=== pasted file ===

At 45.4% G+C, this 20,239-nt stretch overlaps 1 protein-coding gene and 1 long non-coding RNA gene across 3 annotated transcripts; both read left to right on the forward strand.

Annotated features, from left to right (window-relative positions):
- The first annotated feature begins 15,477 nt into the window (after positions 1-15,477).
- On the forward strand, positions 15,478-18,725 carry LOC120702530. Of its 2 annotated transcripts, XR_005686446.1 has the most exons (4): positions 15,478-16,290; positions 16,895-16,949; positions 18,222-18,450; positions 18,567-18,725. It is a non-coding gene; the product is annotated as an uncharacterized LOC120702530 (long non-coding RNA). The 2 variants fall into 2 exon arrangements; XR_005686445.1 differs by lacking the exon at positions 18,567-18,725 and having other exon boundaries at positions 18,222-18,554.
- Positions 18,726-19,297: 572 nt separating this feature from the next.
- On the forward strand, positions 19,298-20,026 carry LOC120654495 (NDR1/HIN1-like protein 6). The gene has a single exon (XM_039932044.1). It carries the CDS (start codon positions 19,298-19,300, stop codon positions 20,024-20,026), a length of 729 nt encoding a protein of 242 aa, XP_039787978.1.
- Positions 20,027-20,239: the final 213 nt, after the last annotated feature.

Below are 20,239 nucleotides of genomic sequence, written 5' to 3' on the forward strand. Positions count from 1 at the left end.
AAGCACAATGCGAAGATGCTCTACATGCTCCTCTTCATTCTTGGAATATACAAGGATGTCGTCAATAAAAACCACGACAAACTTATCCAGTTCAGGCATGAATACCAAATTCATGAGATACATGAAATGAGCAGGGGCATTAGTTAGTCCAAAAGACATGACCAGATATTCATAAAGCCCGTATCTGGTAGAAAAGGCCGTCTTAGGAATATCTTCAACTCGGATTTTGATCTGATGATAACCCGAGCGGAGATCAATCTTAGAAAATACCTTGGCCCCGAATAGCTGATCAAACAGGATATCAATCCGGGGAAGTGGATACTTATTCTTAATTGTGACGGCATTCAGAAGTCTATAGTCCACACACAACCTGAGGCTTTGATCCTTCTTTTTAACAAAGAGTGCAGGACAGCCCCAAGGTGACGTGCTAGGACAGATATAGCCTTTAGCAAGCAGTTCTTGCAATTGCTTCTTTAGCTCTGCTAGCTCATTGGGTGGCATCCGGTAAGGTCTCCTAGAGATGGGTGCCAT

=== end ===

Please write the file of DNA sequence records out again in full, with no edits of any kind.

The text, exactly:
At 45.4% G+C, this 20,239-nt stretch overlaps 1 protein-coding gene and 1 long non-coding RNA gene across 3 annotated transcripts; both read left to right on the forward strand.

Annotated features, from left to right (window-relative positions):
- The first annotated feature begins 15,477 nt into the window (after positions 1-15,477).
- On the forward strand, positions 15,478-18,725 carry LOC120702530. Of its 2 annotated transcripts, XR_005686446.1 has the most exons (4): positions 15,478-16,290; positions 16,895-16,949; positions 18,222-18,450; positions 18,567-18,725. It is a non-coding gene; the product is annotated as an uncharacterized LOC120702530 (long non-coding RNA). The 2 variants fall into 2 exon arrangements; XR_005686445.1 differs by lacking the exon at positions 18,567-18,725 and having other exon boundaries at positions 18,222-18,554.
- Positions 18,726-19,297: 572 nt separating this feature from the next.
- On the forward strand, positions 19,298-20,026 carry LOC120654495 (NDR1/HIN1-like protein 6). The gene has a single exon (XM_039932044.1). It carries the CDS (start codon positions 19,298-19,300, stop codon positions 20,024-20,026), a length of 729 nt encoding a protein of 242 aa, XP_039787978.1.
- Positions 20,027-20,239: the final 213 nt, after the last annotated feature.

Below are 20,239 nucleotides of genomic sequence, written 5' to 3' on the forward strand. Positions count from 1 at the left end.
AAGCACAATGCGAAGATGCTCTACATGCTCCTCTTCATTCTTGGAATATACAAGGATGTCGTCAATAAAAACCACGACAAACTTATCCAGTTCAGGCATGAATACCAAATTCATGAGATACATGAAATGAGCAGGGGCATTAGTTAGTCCAAAAGACATGACCAGATATTCATAAAGCCCGTATCTGGTAGAAAAGGCCGTCTTAGGAATATCTTCAACTCGGATTTTGATCTGATGATAACCCGAGCGGAGATCAATCTTAGAAAATACCTTGGCCCCGAATAGCTGATCAAACAGGATATCAATCCGGGGAAGTGGATACTTATTCTTAATTGTGACGGCATTCAGAAGTCTATAGTCCACACACAACCTGAGGCTTTGATCCTTCTTTTTAACAAAGAGTGCAGGACAGCCCCAAGGTGACGTGCTAGGACAGATATAGCCTTTAGCAAGCAGTTCTTGCAATTGCTTCTTTAGCTCTGCTAGCTCATTGGGTGGCATCCGGTAAGGTCTCCTAGAGATGGGTGCCAT